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Video Series Part 3. What Are We Drawing the Children To?
Means of Motivation

With the principle always in mind that children are born persons, an Ambleside teacher is trained to be aware of the innate, God-given desires within each child, while at the same time being cautious to tread carefully in how to satisfy these. It is important the teacher considers the means he will use to motivate the children to learn and attend. Rather than prizes or treats or ‘crazy hair day,’ we respect the child. We believe the best for them. We understand the child’s natural desire to know and believe that learning is its own reward. Here, we continue our video series to share more of ‘The Ambleside Difference’ and invite you again to join us and follow along. We also encourage you to use the study guide with a friend!

So far we have considered incidental ways of trespassing upon those rights of personality proper to children, but we have more pervasive, if less injurious, ways of stultifying intellectual and moral growth. Our school ethic rests upon, our school discipline is supported by, undue play upon certain natural desires. It is worthwhile to reflect that the mind also has its appetites, better known as desires. It is as necessary that Mind should be fed, should grow, and should produce, as that these things should happen to Body, and just as Body would not take the trouble to feed itself if it never became hungry, so Mind also would not take in that which it needs if it were not that certain Desires require to be satisfied. Therefore, schoolmasters do not amiss in basing their practice upon the Desires whose very function appears to be to bring nourishment to Mind. Where we teachers err is in stimulating the wrong desires to accomplish our end. There is the desire of approbation which even an infant shows, he is not happy unless mother or nurse approve of him. Later this same desire helps him to conquer a sum, climb a hill, bring home a good report from school, and all this is grist to the mill, knowledge to the mind; because the persons whose approbation is worth having care that he should learn and know, conquer idleness, and get habits of steady work, so that his mind may be as duly nourished every day as is his body. Alas for the vanity that attends this desire of approbation, that makes the boy more solicitous for the grin of the stable boy than for the approval of his master! Nay, this desire for approval may get such possession of him that he thinks of nothing else; he must have approval whether from the worthless or the virtuous. It is supposed that outbreaks of violence, robbery, assassinations, occur at times for the mere sake of infamy, just as deeds of heroism are done for the sake of fame. Both infamy and fame mean being thought about and talked about by a large number of people; and we know how this natural desire is worked by the daily press; how we get, now a film actress, now a burglar, a spy, a hero, or a scientist set before us to be our admiration and our praise.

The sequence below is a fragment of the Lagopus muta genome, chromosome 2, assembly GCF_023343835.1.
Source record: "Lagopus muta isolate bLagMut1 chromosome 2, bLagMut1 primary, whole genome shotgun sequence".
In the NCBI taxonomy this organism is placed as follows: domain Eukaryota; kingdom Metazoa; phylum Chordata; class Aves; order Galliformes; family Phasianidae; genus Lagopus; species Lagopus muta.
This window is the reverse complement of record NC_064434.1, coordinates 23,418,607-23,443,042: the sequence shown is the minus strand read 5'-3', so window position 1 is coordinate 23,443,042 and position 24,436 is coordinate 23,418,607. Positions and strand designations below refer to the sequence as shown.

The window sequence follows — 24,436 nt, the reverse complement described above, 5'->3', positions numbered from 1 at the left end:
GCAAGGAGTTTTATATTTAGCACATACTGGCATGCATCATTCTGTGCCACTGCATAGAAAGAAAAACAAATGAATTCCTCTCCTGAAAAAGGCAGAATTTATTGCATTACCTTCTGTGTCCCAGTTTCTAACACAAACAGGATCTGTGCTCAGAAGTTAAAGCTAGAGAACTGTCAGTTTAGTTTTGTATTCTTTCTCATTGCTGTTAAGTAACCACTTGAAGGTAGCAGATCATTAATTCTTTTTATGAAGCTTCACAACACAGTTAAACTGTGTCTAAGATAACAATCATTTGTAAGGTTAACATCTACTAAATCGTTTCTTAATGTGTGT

Emulation, the desire of excelling, works wonders in the hands of the schoolmaster; and, indeed, this natural desire is an amazing spur to effort, both intellectual and moral. When in pursuit of virtue two or a score are ’emulously rapid in the race,’ a school acquires ‘a good tone’ and parents are justified in thinking it the right place for their child. In the intellectual field, however, there is danger; and nothing worse could have happened to our schools than the system of marks, prizes, place-taking, by which many of them are practically governed. A child is so taken up with the desire to forge ahead that there is no time to think of anything else. What he learns is not interesting to him; he works to get his remove. But emulation does not stand alone as Viceregent in our schools; another natural desire whose unvarnished name is avarice labors for good government and so-called progress cheek by jowl with emulation. “He must get a scholarship,”—is the duty of a small child even before he goes to school, and indeed for good and sufficient reasons. Sometimes the sons of rich parents carry off these prizes but as a rule they fall to those for whom they are intended, the sons of educated parents in rather straitened circumstances, sons of the clergy, for example. The scholarship system is no more than a means of distributing the vast wealth left by benefactors in the past for this particular purpose. Every Grammar school has its own scholarships; the Universities have open scholarships and bursaries often of considerable value; and a free, or partially free, education is open to the majority of the youth of the upper middle class on one condition, that of brains. It is small wonder that every Grammar and Public School bases its curriculum upon these conditions, knows exactly what standard of merit will secure the ‘Hastings,’ knows the children who have a chance, and orders their very strenuous work towards the end in view. It is hard to say what better could be done and yet this deliberate cult of cupidity is disastrous; for there is no doubt that here and there we come upon impoverishment of personality due to enfeebled intellectual life; the child did not learn to delight in knowledge in his schooldays and the adult is shallow in mind and whimsical in judgment.